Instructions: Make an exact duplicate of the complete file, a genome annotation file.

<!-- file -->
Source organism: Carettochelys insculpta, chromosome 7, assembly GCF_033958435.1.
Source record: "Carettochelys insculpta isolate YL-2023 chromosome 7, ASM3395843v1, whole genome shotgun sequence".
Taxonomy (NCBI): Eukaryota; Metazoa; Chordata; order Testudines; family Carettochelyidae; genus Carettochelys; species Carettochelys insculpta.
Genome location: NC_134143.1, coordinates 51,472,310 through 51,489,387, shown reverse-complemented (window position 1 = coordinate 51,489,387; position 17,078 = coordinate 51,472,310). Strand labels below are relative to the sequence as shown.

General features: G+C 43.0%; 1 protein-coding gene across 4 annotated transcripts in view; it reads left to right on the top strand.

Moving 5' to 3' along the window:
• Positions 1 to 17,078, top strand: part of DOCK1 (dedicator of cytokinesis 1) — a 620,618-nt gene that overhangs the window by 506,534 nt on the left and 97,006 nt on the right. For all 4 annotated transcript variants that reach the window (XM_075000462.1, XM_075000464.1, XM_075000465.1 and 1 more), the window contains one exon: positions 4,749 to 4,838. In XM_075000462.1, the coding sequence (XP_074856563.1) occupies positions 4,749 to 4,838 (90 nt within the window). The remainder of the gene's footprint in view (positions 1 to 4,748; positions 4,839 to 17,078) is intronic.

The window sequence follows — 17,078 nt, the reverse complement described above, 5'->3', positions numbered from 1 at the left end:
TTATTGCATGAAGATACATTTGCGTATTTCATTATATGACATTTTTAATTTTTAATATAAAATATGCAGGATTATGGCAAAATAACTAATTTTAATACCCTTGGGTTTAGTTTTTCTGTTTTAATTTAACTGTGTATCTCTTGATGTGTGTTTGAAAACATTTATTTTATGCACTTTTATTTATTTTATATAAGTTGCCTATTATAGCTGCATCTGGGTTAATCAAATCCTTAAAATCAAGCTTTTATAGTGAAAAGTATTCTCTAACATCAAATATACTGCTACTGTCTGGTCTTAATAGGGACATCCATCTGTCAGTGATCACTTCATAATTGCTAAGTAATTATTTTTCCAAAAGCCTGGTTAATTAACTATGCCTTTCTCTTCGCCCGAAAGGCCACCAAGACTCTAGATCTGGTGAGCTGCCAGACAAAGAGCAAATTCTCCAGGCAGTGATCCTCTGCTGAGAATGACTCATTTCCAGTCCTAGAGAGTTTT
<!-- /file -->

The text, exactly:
Source organism: Carettochelys insculpta, chromosome 7, assembly GCF_033958435.1.
Source record: "Carettochelys insculpta isolate YL-2023 chromosome 7, ASM3395843v1, whole genome shotgun sequence".
Taxonomy (NCBI): Eukaryota; Metazoa; Chordata; order Testudines; family Carettochelyidae; genus Carettochelys; species Carettochelys insculpta.
Genome location: NC_134143.1, coordinates 51,472,310 through 51,489,387, shown reverse-complemented (window position 1 = coordinate 51,489,387; position 17,078 = coordinate 51,472,310). Strand labels below are relative to the sequence as shown.

General features: G+C 43.0%; 1 protein-coding gene across 4 annotated transcripts in view; it reads left to right on the top strand.

Moving 5' to 3' along the window:
• Positions 1 to 17,078, top strand: part of DOCK1 (dedicator of cytokinesis 1) — a 620,618-nt gene that overhangs the window by 506,534 nt on the left and 97,006 nt on the right. For all 4 annotated transcript variants that reach the window (XM_075000462.1, XM_075000464.1, XM_075000465.1 and 1 more), the window contains one exon: positions 4,749 to 4,838. In XM_075000462.1, the coding sequence (XP_074856563.1) occupies positions 4,749 to 4,838 (90 nt within the window). The remainder of the gene's footprint in view (positions 1 to 4,748; positions 4,839 to 17,078) is intronic.

The window sequence follows — 17,078 nt, the reverse complement described above, 5'->3', positions numbered from 1 at the left end:
TTATTGCATGAAGATACATTTGCGTATTTCATTATATGACATTTTTAATTTTTAATATAAAATATGCAGGATTATGGCAAAATAACTAATTTTAATACCCTTGGGTTTAGTTTTTCTGTTTTAATTTAACTGTGTATCTCTTGATGTGTGTTTGAAAACATTTATTTTATGCACTTTTATTTATTTTATATAAGTTGCCTATTATAGCTGCATCTGGGTTAATCAAATCCTTAAAATCAAGCTTTTATAGTGAAAAGTATTCTCTAACATCAAATATACTGCTACTGTCTGGTCTTAATAGGGACATCCATCTGTCAGTGATCACTTCATAATTGCTAAGTAATTATTTTTCCAAAAGCCTGGTTAATTAACTATGCCTTTCTCTTCGCCCGAAAGGCCACCAAGACTCTAGATCTGGTGAGCTGCCAGACAAAGAGCAAATTCTCCAGGCAGTGATCCTCTGCTGAGAATGACTCATTTCCAGTCCTAGAGAGTTTT